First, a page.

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If it worked for Rangel, why not us?
Make no mistake: If Rangel's and Geithner's &ldquo;oversights&rdquo; had been yours, you&rsquo;d be facing serious consequences, said Rep. John Carter in the <em>New York Post.</em>
 

Rep. John Carter
New York Post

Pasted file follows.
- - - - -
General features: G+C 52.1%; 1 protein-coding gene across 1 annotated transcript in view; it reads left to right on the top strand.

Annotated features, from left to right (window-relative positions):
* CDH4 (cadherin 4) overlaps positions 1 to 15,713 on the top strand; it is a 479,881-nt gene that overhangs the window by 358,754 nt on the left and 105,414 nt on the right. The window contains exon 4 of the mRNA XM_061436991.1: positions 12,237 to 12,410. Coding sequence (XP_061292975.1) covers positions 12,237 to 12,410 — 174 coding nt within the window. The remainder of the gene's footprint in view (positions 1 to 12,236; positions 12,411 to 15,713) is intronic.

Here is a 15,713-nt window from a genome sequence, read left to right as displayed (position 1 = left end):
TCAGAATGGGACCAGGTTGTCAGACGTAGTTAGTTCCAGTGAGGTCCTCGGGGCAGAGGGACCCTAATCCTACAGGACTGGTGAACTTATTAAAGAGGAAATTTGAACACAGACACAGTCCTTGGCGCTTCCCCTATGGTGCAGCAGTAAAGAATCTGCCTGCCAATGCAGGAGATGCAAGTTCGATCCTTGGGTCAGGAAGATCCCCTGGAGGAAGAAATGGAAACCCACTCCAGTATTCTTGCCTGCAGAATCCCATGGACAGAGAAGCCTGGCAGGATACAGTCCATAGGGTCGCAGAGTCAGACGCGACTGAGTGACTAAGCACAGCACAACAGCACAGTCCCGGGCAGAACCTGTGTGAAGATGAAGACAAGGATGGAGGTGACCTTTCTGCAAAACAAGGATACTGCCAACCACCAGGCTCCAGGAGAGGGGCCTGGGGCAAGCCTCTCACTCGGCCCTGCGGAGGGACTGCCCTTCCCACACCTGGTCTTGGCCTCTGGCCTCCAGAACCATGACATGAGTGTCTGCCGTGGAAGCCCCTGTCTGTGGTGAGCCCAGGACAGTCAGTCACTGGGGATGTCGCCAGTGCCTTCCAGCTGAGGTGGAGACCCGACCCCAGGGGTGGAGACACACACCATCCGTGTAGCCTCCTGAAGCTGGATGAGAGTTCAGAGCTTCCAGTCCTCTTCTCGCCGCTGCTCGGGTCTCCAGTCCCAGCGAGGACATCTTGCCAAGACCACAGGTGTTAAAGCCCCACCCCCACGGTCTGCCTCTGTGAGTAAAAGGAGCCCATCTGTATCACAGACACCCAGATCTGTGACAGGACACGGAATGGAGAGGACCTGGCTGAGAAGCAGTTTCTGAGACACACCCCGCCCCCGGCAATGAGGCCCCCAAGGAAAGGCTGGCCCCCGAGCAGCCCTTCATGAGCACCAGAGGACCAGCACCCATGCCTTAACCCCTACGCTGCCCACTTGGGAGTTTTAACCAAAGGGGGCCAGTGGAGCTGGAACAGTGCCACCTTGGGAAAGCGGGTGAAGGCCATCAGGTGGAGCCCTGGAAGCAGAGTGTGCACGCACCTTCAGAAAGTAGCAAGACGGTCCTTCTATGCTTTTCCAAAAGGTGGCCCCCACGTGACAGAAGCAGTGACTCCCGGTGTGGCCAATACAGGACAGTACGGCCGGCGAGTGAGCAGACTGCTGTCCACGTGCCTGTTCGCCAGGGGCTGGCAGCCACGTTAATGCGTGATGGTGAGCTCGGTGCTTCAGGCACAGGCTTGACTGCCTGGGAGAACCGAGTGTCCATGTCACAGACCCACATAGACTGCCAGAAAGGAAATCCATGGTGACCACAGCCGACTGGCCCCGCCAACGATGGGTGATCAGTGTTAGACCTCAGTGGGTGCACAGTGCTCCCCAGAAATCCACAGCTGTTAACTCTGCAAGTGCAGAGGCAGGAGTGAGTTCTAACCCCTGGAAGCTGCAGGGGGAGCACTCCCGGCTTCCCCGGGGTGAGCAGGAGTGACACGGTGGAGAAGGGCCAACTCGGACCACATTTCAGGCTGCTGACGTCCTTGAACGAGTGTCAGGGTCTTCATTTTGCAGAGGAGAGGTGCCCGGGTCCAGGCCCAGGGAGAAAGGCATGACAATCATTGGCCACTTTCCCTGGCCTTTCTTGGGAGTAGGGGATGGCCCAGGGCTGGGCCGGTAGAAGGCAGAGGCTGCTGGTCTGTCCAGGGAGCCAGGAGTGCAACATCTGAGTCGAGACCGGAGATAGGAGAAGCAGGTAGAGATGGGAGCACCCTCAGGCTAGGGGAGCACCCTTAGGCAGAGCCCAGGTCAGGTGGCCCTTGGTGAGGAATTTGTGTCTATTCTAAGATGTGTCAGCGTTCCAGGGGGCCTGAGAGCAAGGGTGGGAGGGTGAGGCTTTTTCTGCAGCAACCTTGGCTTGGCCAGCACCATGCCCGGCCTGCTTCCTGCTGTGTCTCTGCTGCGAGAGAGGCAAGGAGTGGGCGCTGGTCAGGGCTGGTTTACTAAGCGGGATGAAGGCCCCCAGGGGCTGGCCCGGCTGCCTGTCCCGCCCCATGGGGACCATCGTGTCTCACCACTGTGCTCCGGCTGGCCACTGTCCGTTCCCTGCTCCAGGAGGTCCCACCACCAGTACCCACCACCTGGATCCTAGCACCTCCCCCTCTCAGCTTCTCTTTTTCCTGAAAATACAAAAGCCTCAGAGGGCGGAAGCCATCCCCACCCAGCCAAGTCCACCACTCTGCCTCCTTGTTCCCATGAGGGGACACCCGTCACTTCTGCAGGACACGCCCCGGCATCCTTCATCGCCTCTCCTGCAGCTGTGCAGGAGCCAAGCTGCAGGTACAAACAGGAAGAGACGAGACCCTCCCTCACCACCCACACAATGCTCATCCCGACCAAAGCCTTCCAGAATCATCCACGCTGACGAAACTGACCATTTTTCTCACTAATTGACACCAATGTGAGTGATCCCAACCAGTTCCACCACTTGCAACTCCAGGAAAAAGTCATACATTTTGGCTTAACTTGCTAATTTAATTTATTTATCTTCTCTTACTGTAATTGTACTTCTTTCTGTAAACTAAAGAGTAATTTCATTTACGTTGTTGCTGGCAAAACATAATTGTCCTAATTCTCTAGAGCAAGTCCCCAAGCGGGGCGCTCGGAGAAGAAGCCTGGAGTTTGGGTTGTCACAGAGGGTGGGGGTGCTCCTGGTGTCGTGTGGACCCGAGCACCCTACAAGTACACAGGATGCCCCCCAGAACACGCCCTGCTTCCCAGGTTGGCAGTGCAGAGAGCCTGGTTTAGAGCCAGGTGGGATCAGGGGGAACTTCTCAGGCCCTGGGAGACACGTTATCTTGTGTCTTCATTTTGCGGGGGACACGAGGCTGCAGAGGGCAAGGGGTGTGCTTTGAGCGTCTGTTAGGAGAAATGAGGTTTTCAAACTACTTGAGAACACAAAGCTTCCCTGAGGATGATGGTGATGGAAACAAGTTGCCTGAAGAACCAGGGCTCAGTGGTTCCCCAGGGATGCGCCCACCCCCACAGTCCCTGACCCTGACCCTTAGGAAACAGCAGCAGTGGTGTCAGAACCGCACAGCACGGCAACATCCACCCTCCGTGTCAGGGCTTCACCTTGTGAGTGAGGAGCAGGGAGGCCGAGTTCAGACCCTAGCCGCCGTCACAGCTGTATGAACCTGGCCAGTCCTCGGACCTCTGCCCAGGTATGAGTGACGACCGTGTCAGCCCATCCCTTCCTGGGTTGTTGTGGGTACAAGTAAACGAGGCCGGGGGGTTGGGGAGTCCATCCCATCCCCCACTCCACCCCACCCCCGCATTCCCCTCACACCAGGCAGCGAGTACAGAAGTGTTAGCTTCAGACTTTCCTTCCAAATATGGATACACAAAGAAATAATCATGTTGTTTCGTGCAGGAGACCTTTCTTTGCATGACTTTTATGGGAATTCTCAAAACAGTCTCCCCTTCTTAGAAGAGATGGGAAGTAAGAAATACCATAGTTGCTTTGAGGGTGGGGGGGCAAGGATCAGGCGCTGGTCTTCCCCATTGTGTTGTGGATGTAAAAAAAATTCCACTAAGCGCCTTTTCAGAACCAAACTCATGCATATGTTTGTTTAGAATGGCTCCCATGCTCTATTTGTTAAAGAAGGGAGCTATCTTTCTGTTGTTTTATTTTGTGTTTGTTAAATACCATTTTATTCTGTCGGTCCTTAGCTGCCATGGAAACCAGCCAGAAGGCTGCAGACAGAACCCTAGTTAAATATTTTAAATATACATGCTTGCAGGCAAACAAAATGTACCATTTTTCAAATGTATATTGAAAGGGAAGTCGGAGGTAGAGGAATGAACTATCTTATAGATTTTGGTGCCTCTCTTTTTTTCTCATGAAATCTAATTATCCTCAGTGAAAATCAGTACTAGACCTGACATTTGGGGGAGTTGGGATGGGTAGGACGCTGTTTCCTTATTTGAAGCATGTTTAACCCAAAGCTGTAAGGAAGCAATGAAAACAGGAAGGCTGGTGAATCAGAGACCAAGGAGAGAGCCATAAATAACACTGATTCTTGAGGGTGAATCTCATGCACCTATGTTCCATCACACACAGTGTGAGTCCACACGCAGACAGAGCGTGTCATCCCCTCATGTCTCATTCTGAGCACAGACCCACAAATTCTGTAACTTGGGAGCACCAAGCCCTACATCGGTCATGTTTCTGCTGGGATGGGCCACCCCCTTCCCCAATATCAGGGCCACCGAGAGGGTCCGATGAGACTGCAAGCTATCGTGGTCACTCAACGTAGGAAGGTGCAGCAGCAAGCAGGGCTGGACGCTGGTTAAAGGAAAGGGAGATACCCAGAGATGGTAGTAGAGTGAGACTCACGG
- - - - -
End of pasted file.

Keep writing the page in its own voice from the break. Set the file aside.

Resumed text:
If powerful politicians suffer no penalty for “forgetting” to pay their taxes, said Texas Republican Rep. John Carter, why should you? I have introduced legislation I’m calling the “Rangel Rule,” named after my colleague Charles Rangel, the powerful Democratic chairman of the Ways and Means Committee. Rangel failed for years to pay taxes on some rental property in the Caribbean; after he was exposed, he apologized and paid up, but has not had to fork over any interest or penalties or suffer any prosecution. The new treasury secretary, Timothy Geithner, recently came clean about his own failure to pay federal taxes, and he, too, “has paid no penalties and faces no charges.” Make no mistake: If these “oversights” had been yours, you’d be facing serious consequences, possibly including jail. But under my bill, any citizen caught owing back taxes could, by writing “Rangel Rule” on his return, be exempt from interest and penalties. Not only would this “restore equal treatment for working Americans,” it would also keep more money in the hands of taxpayers—which happens to be the best way to get our economy moving again.

 

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